To install on a multisite network, first network activate it. Then you’ll need to activate individually for each site. A single API can be used across multiple sites, but you’ll need to enter the API key individually in the settings for each site.
All can be used on multiple sites, offer lossless and lossy optimization options, have batch automation, and have WordPress plugins that handle the optimization silently in the background. Both are easy to use. The compression ratios you get out of each of them is pretty similar, because they rely on basically the same toolbox of utilities under the hood. If you really want to get your hands dirty with fine-tuning those even further you’ll need to step up to something more complicated (but also more powerful) like EWWW Image Optimizer Cloud.
But there are important differences. ShortPixel’s pricing model is based on a number of images processed. Optimus’s pricing structure is a flat-rate price for an annual license to process an unlimited number of images, and Kraken.io’s is based on amount of data. If you’re looking to process large numbers of JPGs or PNGs, Optimus will work out much cheaper over the course of a year.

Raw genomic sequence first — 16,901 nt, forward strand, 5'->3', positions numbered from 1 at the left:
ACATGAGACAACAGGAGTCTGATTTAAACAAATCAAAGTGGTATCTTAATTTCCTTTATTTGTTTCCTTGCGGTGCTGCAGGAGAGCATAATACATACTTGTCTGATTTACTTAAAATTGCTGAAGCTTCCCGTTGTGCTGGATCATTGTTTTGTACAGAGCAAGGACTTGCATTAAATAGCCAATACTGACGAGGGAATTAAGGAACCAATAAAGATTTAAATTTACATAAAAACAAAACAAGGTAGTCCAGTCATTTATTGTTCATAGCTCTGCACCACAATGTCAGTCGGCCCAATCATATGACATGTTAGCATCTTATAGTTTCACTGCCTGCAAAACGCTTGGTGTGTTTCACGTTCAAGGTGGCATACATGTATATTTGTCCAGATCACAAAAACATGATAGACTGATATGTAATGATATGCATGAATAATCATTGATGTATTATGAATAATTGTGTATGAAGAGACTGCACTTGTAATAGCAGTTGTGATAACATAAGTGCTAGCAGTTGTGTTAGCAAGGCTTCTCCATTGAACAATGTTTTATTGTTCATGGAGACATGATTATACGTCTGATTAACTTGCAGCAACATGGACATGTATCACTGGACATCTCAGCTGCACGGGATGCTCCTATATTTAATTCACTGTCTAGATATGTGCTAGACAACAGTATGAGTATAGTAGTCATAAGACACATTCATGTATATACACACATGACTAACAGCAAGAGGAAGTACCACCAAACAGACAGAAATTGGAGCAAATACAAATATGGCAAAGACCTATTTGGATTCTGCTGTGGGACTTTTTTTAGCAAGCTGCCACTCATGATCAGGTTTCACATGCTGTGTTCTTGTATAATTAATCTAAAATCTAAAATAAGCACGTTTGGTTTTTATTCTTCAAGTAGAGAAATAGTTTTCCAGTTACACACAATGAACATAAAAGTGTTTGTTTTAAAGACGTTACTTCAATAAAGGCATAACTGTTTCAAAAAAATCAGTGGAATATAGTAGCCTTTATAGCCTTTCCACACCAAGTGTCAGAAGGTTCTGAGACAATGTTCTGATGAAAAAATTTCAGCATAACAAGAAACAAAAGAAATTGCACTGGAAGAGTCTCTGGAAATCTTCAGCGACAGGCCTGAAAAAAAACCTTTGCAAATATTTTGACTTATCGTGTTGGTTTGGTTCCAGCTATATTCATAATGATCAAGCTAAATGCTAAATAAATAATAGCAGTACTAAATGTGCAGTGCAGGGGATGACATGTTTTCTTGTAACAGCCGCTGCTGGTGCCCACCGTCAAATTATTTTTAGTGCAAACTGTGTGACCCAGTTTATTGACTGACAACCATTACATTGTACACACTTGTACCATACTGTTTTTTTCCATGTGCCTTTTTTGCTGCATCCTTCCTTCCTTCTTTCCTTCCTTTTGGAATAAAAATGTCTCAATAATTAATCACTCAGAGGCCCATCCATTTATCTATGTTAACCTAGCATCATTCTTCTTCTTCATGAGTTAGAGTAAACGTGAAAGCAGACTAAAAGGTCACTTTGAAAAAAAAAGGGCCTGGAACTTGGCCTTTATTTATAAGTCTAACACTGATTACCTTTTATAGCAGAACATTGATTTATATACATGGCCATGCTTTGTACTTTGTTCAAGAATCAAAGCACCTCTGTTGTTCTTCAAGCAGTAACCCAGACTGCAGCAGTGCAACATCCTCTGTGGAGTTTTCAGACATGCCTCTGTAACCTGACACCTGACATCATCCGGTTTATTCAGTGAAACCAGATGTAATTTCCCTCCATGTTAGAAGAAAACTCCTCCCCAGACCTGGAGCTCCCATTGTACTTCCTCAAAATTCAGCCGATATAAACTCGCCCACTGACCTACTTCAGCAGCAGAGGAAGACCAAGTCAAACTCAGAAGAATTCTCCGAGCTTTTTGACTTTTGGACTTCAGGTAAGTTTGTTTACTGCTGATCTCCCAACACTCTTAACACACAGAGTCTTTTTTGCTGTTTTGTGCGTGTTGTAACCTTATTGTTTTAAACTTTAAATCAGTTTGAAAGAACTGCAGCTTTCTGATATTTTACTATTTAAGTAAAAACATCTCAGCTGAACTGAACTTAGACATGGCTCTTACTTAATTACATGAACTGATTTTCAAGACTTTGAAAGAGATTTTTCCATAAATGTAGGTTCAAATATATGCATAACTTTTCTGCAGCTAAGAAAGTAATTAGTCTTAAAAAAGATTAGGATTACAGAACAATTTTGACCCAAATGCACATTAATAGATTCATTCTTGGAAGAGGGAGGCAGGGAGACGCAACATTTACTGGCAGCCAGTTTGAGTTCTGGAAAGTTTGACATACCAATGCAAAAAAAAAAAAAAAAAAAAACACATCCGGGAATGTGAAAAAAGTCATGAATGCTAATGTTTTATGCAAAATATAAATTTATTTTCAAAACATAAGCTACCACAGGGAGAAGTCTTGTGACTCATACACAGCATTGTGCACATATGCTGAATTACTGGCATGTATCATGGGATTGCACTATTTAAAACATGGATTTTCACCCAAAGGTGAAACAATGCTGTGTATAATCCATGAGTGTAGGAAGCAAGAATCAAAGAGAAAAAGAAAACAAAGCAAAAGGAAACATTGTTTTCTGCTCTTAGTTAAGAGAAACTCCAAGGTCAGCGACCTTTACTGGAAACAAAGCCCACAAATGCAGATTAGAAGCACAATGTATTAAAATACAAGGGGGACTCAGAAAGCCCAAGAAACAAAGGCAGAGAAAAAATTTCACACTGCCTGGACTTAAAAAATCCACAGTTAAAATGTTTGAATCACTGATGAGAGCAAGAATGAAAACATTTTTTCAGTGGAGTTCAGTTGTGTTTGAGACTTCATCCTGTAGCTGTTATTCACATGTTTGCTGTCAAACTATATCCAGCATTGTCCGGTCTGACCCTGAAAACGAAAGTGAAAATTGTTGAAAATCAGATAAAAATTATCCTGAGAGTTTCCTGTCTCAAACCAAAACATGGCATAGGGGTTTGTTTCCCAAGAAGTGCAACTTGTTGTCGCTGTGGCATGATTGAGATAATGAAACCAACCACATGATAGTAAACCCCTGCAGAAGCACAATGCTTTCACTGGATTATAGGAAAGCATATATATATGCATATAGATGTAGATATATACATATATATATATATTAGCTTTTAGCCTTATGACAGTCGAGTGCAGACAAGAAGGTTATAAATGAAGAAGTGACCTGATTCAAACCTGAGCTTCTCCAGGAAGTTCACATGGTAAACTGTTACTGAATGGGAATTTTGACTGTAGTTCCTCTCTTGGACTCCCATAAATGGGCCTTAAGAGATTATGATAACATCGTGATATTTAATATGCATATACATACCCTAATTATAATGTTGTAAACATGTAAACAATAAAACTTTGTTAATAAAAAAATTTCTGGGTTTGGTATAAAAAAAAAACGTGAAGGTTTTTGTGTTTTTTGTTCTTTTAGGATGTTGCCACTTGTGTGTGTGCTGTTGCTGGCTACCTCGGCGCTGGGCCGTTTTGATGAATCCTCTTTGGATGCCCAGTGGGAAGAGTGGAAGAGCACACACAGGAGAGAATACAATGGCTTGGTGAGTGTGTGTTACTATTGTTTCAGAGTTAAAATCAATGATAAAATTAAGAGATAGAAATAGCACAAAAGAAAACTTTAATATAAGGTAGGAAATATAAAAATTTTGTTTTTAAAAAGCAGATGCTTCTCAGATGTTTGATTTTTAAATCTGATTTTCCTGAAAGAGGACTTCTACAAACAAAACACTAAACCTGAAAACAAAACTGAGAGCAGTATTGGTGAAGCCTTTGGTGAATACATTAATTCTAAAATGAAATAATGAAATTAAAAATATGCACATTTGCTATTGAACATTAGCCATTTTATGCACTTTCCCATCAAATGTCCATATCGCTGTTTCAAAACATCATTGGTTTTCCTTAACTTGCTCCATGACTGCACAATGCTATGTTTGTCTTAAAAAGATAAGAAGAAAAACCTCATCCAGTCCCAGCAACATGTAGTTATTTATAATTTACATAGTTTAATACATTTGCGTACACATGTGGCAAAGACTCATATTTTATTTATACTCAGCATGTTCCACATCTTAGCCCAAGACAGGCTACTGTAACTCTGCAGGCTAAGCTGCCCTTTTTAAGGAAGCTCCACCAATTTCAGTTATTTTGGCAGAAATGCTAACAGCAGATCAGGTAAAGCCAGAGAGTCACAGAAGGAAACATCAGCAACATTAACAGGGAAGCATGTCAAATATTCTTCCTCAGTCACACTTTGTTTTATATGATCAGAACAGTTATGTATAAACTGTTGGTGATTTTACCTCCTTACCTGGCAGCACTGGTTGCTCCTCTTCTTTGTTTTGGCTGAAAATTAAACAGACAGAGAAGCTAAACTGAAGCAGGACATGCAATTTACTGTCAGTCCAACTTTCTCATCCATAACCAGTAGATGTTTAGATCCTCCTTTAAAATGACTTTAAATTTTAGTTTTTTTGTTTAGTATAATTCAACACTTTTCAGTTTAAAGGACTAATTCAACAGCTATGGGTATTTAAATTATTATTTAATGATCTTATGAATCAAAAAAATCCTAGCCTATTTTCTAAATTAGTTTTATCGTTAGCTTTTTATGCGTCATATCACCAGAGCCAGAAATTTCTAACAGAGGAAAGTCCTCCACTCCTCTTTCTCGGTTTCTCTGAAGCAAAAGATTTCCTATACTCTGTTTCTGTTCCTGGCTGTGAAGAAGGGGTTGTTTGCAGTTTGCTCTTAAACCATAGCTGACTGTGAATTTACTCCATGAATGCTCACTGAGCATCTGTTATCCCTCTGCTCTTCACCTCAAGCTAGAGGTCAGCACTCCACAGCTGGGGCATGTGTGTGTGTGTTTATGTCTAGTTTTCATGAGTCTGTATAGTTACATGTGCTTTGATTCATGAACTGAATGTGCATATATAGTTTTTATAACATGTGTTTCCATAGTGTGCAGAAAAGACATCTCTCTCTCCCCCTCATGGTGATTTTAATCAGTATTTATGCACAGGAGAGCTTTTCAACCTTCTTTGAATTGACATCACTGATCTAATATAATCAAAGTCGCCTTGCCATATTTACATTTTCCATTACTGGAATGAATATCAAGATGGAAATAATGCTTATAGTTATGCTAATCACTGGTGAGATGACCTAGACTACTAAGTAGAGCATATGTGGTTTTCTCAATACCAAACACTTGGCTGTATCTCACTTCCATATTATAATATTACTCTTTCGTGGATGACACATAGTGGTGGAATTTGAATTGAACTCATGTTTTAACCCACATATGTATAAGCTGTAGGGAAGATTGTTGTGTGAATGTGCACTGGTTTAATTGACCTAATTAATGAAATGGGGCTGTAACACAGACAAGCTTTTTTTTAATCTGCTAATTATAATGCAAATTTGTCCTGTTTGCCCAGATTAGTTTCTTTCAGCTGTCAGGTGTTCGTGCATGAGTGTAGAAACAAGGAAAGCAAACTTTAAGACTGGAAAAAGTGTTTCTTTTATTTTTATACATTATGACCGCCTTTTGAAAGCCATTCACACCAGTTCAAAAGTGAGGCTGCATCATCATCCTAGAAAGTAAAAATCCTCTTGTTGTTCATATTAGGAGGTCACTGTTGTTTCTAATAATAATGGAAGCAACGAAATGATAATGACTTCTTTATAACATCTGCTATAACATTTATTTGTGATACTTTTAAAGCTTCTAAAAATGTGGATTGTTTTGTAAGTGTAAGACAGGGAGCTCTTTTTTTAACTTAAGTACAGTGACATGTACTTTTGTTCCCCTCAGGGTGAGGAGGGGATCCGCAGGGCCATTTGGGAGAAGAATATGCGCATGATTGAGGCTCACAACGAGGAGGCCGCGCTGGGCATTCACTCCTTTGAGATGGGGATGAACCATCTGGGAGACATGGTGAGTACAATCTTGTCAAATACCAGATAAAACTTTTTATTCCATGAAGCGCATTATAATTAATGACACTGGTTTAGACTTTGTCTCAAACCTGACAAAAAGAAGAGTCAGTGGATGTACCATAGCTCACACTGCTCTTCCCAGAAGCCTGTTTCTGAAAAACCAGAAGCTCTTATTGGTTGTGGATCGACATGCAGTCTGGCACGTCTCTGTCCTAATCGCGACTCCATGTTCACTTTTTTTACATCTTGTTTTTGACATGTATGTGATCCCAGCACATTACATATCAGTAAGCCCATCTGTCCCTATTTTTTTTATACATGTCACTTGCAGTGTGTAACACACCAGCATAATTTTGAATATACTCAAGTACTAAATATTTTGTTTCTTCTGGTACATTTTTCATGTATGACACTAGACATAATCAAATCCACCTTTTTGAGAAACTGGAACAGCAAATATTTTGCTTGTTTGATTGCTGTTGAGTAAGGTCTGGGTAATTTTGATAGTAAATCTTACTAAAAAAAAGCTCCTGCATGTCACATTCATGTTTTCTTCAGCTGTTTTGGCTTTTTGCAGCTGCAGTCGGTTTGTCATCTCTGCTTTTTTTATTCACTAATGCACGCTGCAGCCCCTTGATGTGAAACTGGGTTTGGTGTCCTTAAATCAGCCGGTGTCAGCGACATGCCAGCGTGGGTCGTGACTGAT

But Optimus and Kraken.io don’t process GIFs or PDFs, whereas ShortPixel does. And Optimus has a maximum file size of 5MB per image and Kraken.io has a maximum filesize of 16MB, whereas ShortPixel has no filesize limit.
One criticism I have of Kraken.io is that it doesn’t have the option to leave the originally uploaded image untouched. Both ShortPixel and Optimus have that option.
Overall, all three services perform well. If you’re only working with JPG and PNG images, the key decision really comes down to whichever pricing model works best for you.
Overall, I’ve found ShortPixel to perform well. The optimization results are in the expected range according the settings used, and I’ve not run into any glitches in the processing. In sum, it’s easy to use and effective.
You can find my reviews of some of the other alternatives here.